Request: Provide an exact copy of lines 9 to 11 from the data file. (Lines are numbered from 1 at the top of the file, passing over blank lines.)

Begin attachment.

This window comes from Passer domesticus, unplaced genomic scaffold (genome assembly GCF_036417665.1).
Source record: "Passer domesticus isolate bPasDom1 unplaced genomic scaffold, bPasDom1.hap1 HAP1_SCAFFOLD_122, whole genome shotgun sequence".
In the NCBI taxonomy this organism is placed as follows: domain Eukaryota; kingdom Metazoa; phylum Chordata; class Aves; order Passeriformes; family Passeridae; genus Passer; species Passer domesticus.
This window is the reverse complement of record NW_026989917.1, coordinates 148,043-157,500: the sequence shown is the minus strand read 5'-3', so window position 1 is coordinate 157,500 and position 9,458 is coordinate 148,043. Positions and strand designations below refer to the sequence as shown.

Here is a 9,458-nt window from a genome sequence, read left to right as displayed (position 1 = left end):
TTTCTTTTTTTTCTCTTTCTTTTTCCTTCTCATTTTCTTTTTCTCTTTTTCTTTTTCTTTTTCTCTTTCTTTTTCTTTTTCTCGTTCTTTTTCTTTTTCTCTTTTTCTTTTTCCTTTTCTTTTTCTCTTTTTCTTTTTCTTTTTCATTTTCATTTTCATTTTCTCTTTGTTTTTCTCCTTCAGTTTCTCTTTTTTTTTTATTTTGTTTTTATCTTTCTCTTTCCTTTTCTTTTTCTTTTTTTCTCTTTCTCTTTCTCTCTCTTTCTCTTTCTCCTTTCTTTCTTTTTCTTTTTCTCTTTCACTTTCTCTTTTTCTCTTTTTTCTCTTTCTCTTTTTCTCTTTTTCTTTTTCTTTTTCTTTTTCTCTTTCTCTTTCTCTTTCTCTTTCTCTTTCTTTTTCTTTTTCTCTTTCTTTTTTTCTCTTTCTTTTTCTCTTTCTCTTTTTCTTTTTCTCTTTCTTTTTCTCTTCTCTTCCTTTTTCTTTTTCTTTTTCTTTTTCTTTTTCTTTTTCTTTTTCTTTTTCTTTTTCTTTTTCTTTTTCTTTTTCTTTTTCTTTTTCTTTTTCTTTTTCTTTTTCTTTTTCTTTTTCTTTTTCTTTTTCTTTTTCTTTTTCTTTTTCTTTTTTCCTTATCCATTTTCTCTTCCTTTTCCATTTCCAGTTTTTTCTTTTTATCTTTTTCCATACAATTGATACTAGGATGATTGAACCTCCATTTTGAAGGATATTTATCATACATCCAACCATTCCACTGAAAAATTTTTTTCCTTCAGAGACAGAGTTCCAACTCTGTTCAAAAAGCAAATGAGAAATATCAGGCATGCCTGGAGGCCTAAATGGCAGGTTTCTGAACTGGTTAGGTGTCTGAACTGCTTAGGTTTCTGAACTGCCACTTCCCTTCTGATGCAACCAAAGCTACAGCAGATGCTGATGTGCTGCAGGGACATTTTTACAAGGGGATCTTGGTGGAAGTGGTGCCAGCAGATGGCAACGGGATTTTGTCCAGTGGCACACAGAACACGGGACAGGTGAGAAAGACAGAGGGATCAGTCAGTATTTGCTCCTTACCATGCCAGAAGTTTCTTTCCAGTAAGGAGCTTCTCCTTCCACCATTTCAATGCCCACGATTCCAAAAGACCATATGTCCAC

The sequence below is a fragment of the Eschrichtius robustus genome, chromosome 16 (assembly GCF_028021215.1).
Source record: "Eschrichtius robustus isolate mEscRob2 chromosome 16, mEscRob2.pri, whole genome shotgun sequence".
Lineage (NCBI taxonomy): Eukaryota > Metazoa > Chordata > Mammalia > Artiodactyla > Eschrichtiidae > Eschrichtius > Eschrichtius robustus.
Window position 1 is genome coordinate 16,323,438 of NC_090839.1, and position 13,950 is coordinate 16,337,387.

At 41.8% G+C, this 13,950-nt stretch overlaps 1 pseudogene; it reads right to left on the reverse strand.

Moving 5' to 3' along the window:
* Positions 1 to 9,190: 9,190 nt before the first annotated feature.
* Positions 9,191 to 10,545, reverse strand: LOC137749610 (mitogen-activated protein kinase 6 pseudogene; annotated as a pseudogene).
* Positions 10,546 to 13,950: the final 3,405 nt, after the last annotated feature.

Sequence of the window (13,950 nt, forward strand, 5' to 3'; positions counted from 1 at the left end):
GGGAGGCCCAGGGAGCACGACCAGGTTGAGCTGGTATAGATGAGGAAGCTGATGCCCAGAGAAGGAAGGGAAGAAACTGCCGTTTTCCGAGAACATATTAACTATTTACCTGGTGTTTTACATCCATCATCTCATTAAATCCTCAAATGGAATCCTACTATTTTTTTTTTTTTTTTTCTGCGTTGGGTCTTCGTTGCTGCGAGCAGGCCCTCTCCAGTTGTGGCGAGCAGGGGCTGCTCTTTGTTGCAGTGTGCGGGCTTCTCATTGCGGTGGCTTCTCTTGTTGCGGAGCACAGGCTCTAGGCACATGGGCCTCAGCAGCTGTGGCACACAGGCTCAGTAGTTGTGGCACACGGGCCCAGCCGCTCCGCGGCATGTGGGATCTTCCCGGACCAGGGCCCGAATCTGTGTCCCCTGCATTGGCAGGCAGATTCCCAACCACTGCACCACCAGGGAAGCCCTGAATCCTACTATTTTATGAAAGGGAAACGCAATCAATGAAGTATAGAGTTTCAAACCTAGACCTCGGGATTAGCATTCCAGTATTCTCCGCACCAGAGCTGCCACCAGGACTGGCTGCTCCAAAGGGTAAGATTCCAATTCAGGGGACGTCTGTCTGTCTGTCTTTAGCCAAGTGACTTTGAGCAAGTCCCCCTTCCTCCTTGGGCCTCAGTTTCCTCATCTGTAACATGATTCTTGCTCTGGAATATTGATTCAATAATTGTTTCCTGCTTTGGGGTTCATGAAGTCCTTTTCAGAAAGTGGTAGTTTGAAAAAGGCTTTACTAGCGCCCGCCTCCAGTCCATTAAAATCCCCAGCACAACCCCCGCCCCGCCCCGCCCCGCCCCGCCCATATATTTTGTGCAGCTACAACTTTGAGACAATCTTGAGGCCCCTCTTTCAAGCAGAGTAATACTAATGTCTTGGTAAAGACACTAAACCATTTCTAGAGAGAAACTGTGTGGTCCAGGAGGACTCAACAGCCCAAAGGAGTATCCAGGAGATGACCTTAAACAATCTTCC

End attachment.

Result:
Lineage (NCBI taxonomy): Eukaryota > Metazoa > Chordata > Mammalia > Artiodactyla > Eschrichtiidae > Eschrichtius > Eschrichtius robustus.
Window position 1 is genome coordinate 16,323,438 of NC_090839.1, and position 13,950 is coordinate 16,337,387.

At 41.8% G+C, this 13,950-nt stretch overlaps 1 pseudogene; it reads right to left on the reverse strand.